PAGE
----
The Magazine Job that Changed His Life

By Matt King
Copywriter and editor at Mercury Marine and an MSF RiderCoach

Explaining when I first rode a motorcycle is easy. It was many years later before I actually became a motorcyclist.

Like almost every other kid who grew up in the 70s, I spent some time riding dirt bikes. I remember my first “ride” like it was yesterday. It was at a Boy Scout outing in 1979. One of the dads had brought a small dirt bike along and all the scouts took turns riding it – or at least trying! I don’t recall the size or brand, but I’ll never forget swinging a leg over it, popping the clutch and launching it out from under me, leaving me on my butt with a bruised ego. After that, it was close to another 20 years before I was back on two motorized wheels, riding around the island of Bali on scooters with a college buddy on a trip through Southeast Asia in the early ’90s. 

Later I spent eight years as an editor at Hot Rod and Car Craft magazines in Los Angeles and Detroit. During that time I owned about a dozen project cars, dyno-tested hundreds of high-performance engines and aftermarket parts and raced on tracks and drag strips all around the country. In all that time I never owned a motorcycle or even sat on one. 

That changed when I was hired away from Hot Rod in 2005 to become the editor of Harley-Davidson’s Enthusiast magazine, at the time one of the oldest and largest circulation motorcycle magazines in the world. Editing a magazine about motorcycles for motorcyclists was something I knew I couldn’t do effectively as a non-rider, so a few weeks after I was hired and before I had even moved to Milwaukee, I flew down to Florida and signed up for a Motorcycle Safety Foundation licensing class. About a month later, I was back in Florida for my first Bike Week in Daytona and put my first miles on a street motorcycle.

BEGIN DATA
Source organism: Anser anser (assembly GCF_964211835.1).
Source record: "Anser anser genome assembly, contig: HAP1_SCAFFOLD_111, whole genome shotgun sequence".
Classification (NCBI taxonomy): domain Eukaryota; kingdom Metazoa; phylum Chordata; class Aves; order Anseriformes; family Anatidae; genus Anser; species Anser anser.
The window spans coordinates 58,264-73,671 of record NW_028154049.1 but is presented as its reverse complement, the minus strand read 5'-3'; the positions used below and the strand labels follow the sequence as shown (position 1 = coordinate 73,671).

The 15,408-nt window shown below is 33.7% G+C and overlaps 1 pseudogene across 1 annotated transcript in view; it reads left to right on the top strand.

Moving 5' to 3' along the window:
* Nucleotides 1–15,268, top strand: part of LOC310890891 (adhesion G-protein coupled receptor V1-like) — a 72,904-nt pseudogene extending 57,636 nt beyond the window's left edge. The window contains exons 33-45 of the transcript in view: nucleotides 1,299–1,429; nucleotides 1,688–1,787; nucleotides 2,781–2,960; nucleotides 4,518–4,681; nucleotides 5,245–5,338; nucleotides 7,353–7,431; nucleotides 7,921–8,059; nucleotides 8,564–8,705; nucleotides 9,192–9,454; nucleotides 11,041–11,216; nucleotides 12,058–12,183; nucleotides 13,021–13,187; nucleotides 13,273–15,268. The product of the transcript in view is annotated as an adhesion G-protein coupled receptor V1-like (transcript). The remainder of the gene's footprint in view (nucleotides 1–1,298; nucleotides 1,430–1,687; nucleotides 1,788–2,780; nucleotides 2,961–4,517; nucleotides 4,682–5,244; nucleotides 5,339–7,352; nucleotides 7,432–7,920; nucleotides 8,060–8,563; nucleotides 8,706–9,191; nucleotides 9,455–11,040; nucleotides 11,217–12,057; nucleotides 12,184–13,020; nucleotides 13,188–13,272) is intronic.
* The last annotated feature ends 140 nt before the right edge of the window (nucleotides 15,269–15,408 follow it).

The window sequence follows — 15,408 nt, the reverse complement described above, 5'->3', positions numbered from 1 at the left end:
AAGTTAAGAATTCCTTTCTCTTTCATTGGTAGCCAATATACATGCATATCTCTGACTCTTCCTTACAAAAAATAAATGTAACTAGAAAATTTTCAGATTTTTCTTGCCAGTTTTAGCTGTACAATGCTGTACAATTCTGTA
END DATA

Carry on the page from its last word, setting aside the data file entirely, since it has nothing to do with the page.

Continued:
The 15 years that followed changed my life personally as well as professionally. Thanks to my job as editor of the magazine and as a member of Harley-Davidson’s product communications team, I had the opportunity to explore some of the greatest roads and most scenic destinations in the United States and abroad in the best way possible: on the seat of a motorcycle.

Attending press events, photo shoots, and rallies in epic locations in the United States and abroad created many great riding memories, but by far my best days on a motorcycle have been spent mostly alone with my thoughts on lonely stretches of two-lane roads somewhere between here and nowhere. 

Over the years, my interest in bikes expanded beyond Harleys and cruising. I’ve owned a few of them, in addition to bikes from Buell, Ducati, BMW, several KLR650s, and a small fleet of scooters. I’ve also built custom bikes, crewed on race teams in the AMA XR1200 series, and improved my riding skills by attending an MSF course for experienced riders and the MSF DirtBike School. It snuck up on me somehow, but along the way I became more obsessed with motorcycles than I ever was with cars. Now I own seven bikes and want a few more!

While I have switched jobs and currently work in the marine industry, I haven’t left the motorcycling industry completely. My local Harley-Davidson Riding Academy had mentioned needing to recruit more coaches to fill the demand for rider training courses, so last year I decided to take the plunge by becoming an MSF RiderCoach myself.

Now I’m teaching Basic RiderCourses at a Harley-Davidson dealership near Milwaukee. It’s a tough job, but it’s rewarding to contribute to the growth of motorcycling by helping to train a new generation of riders to share the passion for two wheels that changed my life.